This study investigates the analytic and synthetic diminutives of the English language. It is based on three assumptions. First, diminutives are not an exclusively morphological category. Second, to understand the specific nature of diminutives, both formal and functional aspects must be examined, as well as the interaction between them. And third, diminutives must be studied empirically and in context. Against this background, an integrative approach is developed which combines grammatical and pragmatic perspectives. This approach can be adopted in the analysis of diminutives of any language.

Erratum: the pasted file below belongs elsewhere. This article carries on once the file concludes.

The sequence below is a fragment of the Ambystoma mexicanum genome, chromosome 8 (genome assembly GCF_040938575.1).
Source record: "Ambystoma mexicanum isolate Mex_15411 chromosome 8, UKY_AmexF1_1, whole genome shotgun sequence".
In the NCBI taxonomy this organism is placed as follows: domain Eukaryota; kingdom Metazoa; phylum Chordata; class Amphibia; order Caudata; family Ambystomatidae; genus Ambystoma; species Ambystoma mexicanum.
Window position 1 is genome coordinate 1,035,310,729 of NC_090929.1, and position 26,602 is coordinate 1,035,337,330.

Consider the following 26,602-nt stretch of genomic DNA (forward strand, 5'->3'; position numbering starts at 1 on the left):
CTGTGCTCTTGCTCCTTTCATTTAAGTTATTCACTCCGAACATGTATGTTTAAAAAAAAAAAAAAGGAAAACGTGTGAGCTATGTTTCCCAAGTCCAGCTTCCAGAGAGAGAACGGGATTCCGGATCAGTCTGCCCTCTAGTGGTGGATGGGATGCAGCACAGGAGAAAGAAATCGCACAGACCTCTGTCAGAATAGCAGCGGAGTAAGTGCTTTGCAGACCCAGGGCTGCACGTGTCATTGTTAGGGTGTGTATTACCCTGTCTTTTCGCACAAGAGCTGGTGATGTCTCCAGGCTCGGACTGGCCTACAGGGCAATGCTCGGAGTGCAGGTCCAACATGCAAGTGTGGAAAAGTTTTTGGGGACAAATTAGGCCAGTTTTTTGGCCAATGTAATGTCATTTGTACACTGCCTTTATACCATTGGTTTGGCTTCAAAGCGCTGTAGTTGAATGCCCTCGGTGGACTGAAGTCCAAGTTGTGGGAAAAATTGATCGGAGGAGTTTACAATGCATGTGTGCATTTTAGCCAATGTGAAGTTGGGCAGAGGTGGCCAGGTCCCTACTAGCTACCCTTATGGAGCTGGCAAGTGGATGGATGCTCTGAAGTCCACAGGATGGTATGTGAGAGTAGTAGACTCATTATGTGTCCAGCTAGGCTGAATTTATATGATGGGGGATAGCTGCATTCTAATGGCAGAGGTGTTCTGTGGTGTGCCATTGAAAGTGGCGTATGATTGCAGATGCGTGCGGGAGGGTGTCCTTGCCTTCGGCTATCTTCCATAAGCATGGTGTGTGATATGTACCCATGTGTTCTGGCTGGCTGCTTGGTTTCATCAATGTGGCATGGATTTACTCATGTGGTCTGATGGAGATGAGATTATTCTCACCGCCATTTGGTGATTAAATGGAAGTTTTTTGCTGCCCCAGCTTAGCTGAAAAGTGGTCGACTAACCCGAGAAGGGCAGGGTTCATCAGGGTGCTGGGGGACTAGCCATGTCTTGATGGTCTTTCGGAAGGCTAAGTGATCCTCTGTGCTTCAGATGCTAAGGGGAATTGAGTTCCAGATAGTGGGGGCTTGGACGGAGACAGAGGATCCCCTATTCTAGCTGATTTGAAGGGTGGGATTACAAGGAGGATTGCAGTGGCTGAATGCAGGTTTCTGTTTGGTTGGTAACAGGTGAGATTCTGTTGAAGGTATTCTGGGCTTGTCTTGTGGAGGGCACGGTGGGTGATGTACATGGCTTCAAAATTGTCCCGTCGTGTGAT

That English has no diminutives is a common myth. The present study shows, however, that English does possess diminutives, and not only analytic but also synthetic diminutive markers. Analytic markers include, first and foremost, little, as well as other adjectives from the same word field, whereas the inventory of synthetic markers comprises suffixes as, for instance, -ie, -ette, -let, -kin, -een, -s, -er, -poo and -pegs. These markers are examined from a grammatical and a pragmatic perspective in an integrative formal-functional framework. The grammatical perspective involves phonological, morphological and semantic features, while the pragmatic perspective involves pragmalinguistic as well as sociopragmatic features on the levels of the speech act and larger interactive units in dialogue. The findings reveal that English diminutive suffixes are, in fact, among the most productive suffixes of the English language. While the suffixes share a number of features, each has developed its own profile, specifically regarding semantic and pragmatic features. In everyday conversation, there is a division of labour between the synthetic and the analytic type of formation concerning the communicative functions of diminutives and their distribution in discourse. The choice of formal device and its function depend crucially on pragmatic factors, notably on the illocution, the interactive status, the realisation strategy, and the politeness value of the utterances in which diminutives are employed, and also on the relationship between the interlocutors.